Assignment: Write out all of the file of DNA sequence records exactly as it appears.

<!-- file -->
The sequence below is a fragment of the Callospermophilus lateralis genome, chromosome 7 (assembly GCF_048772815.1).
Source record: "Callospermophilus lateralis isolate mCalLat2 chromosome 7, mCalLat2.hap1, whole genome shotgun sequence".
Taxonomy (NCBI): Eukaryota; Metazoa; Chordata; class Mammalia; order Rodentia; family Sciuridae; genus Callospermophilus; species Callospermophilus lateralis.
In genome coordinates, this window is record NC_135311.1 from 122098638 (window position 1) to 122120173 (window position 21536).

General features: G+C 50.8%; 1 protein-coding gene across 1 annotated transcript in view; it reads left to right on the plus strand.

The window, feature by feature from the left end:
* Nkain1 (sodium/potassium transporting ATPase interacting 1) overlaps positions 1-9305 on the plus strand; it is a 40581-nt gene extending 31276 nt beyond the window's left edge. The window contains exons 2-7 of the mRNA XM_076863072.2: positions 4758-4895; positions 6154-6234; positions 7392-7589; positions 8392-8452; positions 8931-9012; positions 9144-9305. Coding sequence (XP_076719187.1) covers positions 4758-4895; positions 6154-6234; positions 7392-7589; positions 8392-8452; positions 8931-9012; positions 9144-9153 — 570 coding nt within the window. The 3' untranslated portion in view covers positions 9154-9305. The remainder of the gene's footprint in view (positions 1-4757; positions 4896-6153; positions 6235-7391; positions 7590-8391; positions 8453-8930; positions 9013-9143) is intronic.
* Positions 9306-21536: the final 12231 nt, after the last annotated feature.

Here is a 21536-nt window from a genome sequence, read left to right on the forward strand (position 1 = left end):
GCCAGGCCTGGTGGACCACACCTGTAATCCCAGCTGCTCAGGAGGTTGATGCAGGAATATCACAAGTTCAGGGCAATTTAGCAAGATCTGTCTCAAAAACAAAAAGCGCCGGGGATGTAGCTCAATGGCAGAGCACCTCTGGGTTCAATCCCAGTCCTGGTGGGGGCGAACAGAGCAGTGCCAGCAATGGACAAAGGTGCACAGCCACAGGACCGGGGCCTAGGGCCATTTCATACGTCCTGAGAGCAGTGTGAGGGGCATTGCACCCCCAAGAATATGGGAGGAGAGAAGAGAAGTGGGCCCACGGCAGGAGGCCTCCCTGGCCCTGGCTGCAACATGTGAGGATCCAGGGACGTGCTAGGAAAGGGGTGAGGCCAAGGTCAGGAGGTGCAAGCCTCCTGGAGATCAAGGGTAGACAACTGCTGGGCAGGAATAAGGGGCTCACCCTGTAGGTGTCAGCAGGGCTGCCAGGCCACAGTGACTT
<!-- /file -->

The sequence below is a fragment of the Callospermophilus lateralis genome, chromosome 7 (assembly GCF_048772815.1).
Source record: "Callospermophilus lateralis isolate mCalLat2 chromosome 7, mCalLat2.hap1, whole genome shotgun sequence".
Taxonomy (NCBI): Eukaryota; Metazoa; Chordata; class Mammalia; order Rodentia; family Sciuridae; genus Callospermophilus; species Callospermophilus lateralis.
In genome coordinates, this window is record NC_135311.1 from 122098638 (window position 1) to 122120173 (window position 21536).

General features: G+C 50.8%; 1 protein-coding gene across 1 annotated transcript in view; it reads left to right on the plus strand.

The window, feature by feature from the left end:
* Nkain1 (sodium/potassium transporting ATPase interacting 1) overlaps positions 1-9305 on the plus strand; it is a 40581-nt gene extending 31276 nt beyond the window's left edge. The window contains exons 2-7 of the mRNA XM_076863072.2: positions 4758-4895; positions 6154-6234; positions 7392-7589; positions 8392-8452; positions 8931-9012; positions 9144-9305. Coding sequence (XP_076719187.1) covers positions 4758-4895; positions 6154-6234; positions 7392-7589; positions 8392-8452; positions 8931-9012; positions 9144-9153 — 570 coding nt within the window. The 3' untranslated portion in view covers positions 9154-9305. The remainder of the gene's footprint in view (positions 1-4757; positions 4896-6153; positions 6235-7391; positions 7590-8391; positions 8453-8930; positions 9013-9143) is intronic.
* Positions 9306-21536: the final 12231 nt, after the last annotated feature.

Here is a 21536-nt window from a genome sequence, read left to right on the forward strand (position 1 = left end):
GCCAGGCCTGGTGGACCACACCTGTAATCCCAGCTGCTCAGGAGGTTGATGCAGGAATATCACAAGTTCAGGGCAATTTAGCAAGATCTGTCTCAAAAACAAAAAGCGCCGGGGATGTAGCTCAATGGCAGAGCACCTCTGGGTTCAATCCCAGTCCTGGTGGGGGCGAACAGAGCAGTGCCAGCAATGGACAAAGGTGCACAGCCACAGGACCGGGGCCTAGGGCCATTTCATACGTCCTGAGAGCAGTGTGAGGGGCATTGCACCCCCAAGAATATGGGAGGAGAGAAGAGAAGTGGGCCCACGGCAGGAGGCCTCCCTGGCCCTGGCTGCAACATGTGAGGATCCAGGGACGTGCTAGGAAAGGGGTGAGGCCAAGGTCAGGAGGTGCAAGCCTCCTGGAGATCAAGGGTAGACAACTGCTGGGCAGGAATAAGGGGCTCACCCTGTAGGTGTCAGCAGGGCTGCCAGGCCACAGTGACTT